How calcium is absorbed in the body

Custom Student Mr. Teacher ENG 1001-04 3 April 2016

How calcium is absorbed in the body

Calcium in the diet of a teenager is actively absorbed in the small intestine and transferred into the intestinal capillaries. Describe the route this calcium would follow to end up in the upper arm. Describe in detail the role of calcium at the neuromuscular junction as well as its role in the mechanism of muscle contraction and relaxation of the triceps. Considering the function of calcium in bone growth, explain in detail how the humerus would grow in length.

Calcium in the diet of a teenager is absorbed in the small intestine and transferred to the intestinal capillaries. It diffuses into the bloodstream through the gastric vein into the hepatic vein and then through the common iliac vein into the superior/inferior vena cava that brings the blood into the right atrium of the heart. The sinoatrial node which is located in the right atrial wall, would send an electrical impulse through the heart, causing it to contract. This would then trigger the AV node (which is located between the septum between two atria) to contract as well. When the AV node contracts it sends an impulse through the AV bundle and into the purkinje fibers (which in return causes the entire heart to contract). After going through the right atrium, when the heart contracts it opens up the tricuspid valve, therefore pushing the calcium into the right ventricle.

When the heart contracts again (SA node contracts again through AV bundle and purkinje fibers) it causes the pulmonary semilunar valve to open and enters the pulmonary trunk and pulmonary arteries which then brings the blood into the lungs. Then it goes through a systemic loop (the tissue capillaries of the lungs) , which takes the now oxygenated blood and returns to the heart via the pulmonary veins from the lungs. Then from the pulmonary veins the blood enters the left atrium (SA node will contract, causing AV node to contract, sending impulse through the AV bundle, ending at the purkinje fibers) and calcium forces through the bicuspid valve, and into the left ventricle. Then the heart contracts, and (SA node/AV node/AV bundle/purkinje fibers) causing contraction and blood travels through the aortic valve and then into the aorta. From the aorta, the calcium in the blood goes into the right and left subclavian artery and branches down to the axillary artery, and then towards the brachial artery. From the brachial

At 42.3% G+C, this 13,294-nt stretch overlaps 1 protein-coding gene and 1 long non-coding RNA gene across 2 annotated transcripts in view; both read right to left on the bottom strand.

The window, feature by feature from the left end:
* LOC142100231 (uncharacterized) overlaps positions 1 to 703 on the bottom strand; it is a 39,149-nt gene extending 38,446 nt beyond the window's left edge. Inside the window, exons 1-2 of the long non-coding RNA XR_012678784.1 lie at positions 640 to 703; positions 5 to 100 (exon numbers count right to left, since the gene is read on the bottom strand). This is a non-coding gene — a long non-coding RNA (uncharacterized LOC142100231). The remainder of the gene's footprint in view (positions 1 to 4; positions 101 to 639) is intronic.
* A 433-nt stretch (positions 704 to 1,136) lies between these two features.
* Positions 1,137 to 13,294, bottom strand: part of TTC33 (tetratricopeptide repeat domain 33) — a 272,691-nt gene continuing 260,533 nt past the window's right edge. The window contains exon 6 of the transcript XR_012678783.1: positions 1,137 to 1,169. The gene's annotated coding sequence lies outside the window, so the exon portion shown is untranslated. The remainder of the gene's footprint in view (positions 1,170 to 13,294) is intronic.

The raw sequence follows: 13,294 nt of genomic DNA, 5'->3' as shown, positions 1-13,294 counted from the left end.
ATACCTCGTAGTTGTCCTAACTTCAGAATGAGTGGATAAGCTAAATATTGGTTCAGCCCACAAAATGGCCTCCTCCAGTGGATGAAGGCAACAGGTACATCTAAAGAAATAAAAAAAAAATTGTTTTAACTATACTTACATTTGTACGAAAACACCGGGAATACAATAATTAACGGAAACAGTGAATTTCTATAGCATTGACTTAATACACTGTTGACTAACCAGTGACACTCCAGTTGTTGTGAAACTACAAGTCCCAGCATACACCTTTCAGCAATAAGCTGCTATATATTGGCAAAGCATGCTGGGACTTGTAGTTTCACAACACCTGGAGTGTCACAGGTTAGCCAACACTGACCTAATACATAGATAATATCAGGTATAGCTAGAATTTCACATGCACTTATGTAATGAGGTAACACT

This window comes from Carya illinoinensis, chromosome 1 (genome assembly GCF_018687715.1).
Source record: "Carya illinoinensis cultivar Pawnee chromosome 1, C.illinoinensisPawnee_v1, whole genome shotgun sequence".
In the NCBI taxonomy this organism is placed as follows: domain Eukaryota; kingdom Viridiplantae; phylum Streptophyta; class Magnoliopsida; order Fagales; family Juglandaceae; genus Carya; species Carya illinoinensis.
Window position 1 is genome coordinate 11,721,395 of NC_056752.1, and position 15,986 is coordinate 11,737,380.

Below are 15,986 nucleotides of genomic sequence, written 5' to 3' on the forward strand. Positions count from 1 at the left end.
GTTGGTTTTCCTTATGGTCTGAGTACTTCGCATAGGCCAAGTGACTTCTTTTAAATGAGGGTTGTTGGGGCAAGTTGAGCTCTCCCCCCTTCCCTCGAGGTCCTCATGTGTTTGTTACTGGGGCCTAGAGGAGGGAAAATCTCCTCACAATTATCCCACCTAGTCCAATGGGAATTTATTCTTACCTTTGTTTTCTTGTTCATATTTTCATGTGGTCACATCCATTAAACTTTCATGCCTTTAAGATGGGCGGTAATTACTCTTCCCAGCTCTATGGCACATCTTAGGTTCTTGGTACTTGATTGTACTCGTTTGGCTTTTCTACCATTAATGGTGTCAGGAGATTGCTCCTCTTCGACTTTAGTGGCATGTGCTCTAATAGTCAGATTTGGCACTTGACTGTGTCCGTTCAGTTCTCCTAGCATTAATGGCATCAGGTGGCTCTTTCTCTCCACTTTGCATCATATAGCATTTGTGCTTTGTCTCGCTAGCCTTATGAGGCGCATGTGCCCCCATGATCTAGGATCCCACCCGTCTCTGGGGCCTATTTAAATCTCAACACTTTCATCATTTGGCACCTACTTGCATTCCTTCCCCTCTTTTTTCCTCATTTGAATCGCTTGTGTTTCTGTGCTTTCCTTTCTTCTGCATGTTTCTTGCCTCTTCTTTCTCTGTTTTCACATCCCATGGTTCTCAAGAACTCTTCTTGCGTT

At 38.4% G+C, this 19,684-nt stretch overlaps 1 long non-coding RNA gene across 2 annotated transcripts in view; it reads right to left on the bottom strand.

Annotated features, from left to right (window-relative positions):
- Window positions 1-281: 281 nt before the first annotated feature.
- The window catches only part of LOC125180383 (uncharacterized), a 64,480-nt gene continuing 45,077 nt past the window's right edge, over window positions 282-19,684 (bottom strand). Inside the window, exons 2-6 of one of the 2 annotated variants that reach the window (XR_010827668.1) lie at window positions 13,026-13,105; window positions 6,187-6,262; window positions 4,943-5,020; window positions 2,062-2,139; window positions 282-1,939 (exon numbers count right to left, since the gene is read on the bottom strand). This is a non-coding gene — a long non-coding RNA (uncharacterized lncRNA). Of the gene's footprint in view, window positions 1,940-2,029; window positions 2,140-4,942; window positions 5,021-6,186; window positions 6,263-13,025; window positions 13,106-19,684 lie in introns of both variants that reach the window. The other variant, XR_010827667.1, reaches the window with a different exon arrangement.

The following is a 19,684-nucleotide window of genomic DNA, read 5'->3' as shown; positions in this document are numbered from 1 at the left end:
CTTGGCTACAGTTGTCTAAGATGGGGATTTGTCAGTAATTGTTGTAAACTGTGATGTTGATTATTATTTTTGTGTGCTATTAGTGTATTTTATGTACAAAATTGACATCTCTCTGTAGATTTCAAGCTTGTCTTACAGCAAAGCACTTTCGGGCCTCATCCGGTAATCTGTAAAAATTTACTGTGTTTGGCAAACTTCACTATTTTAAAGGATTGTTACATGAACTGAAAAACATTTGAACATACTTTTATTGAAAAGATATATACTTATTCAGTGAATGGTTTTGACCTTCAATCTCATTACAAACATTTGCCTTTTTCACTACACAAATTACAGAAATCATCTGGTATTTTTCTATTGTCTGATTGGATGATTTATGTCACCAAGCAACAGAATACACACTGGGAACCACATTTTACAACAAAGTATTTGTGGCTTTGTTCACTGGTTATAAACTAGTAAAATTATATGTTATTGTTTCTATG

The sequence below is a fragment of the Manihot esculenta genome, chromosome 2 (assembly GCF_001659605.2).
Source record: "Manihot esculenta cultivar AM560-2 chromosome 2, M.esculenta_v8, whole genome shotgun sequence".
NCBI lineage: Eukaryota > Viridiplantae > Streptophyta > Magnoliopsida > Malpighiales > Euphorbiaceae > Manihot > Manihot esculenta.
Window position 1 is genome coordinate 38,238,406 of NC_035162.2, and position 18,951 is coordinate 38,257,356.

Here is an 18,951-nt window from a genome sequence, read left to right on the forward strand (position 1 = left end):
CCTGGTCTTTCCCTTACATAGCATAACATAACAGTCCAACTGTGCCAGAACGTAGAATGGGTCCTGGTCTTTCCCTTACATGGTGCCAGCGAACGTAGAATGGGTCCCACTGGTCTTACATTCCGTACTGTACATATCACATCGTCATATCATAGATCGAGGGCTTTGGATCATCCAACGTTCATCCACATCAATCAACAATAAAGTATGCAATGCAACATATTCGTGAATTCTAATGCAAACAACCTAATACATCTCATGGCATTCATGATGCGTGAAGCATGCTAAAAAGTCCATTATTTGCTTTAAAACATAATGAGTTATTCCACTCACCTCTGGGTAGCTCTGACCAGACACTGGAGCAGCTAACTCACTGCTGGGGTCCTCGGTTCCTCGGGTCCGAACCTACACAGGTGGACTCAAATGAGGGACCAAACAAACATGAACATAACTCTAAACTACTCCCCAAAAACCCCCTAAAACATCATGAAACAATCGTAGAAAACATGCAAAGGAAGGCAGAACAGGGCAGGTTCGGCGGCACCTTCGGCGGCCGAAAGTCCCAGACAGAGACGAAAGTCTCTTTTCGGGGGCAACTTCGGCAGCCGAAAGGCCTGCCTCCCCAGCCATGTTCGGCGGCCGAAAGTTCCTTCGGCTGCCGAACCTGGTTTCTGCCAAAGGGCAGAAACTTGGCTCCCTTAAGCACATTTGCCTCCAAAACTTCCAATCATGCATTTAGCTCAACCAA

artery, the oxygenated blood containing calcium in it, goes to the muscles of the upper arm (the brachii muscles) and gives nutrients to the tissue cells.

Calcium plays an important role in muscle contraction. Firstly, an action potential arriving at the acon triggers the release of the neurotransmitter called acetylcholine (ACH) at the neuromuscular junction. The acetylcholine (ACH) binds with the muscle receptor and sodium ions (Na+) are released, which triggers the action potential in the muscle cell. The action potential transmits through the sarcolemma. The calcium (Ca+) ions are then released from the sarcoplasmic reticulum. The calcium ions bind with troponin (making it change shape) which makes the troponin release tropomyosin. The myosin then binds to the actin. With the hydrolysis of ATP the myosin head changes shape and a cross-bridge is formed causing the muscle cell to contract. This cycle repeats itself until the contraction is done, or when there is nor more calcium or ATP energy. Once the triceps muscle is relaxed then the calcium gets back into the sarcoplasmic reticulum.

During relaxation of muscle cells, the level of calcium in sarcoplasm is low and the troponin holds the tropomyosin in position to block myosin-binding sites on actin. During contraction of the muscle cells, a muscle action potential opens calcium channels in the sarcoplasmic reticulum and the calcium flows into the cytosol.

The growth of bones can happen through two different types of ossification which include: intramembranous ossification and endochondral ossification. The process for the growth of a long bone like the humerus, the process of endochondral ossification is used. This takes place on the epiphyseal plate (made from remaining hyaline cartilage) in the metaphysis area of the bone. There are four zones on the epiphyseal plate: a) the resting zone which contains the chondrocytes, b) the zone of proliferation where the chondrocytes divide and push the resting cartilage outwards, c) the zone of hypertrophic cartilage where the chondrocytes enlarge and lengthen the diaphysis, d) Zone of calcification- where dead chondrocytes and new one matrix is created. At the end of the growth period, the epiphyseal plates are completely ossified and the epiphyseal plates close around the age from 18-25. The epiphyseal plates then become the epiphyseal lines. The calcium is a necessary dietary requirement for proper bone growth, development in the body, and to prevent bone deterioration or an example of a disease called osteoporosis.


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  • University/College: University of Arkansas System

  • Type of paper: Thesis/Dissertation Chapter

  • Date: 3 April 2016

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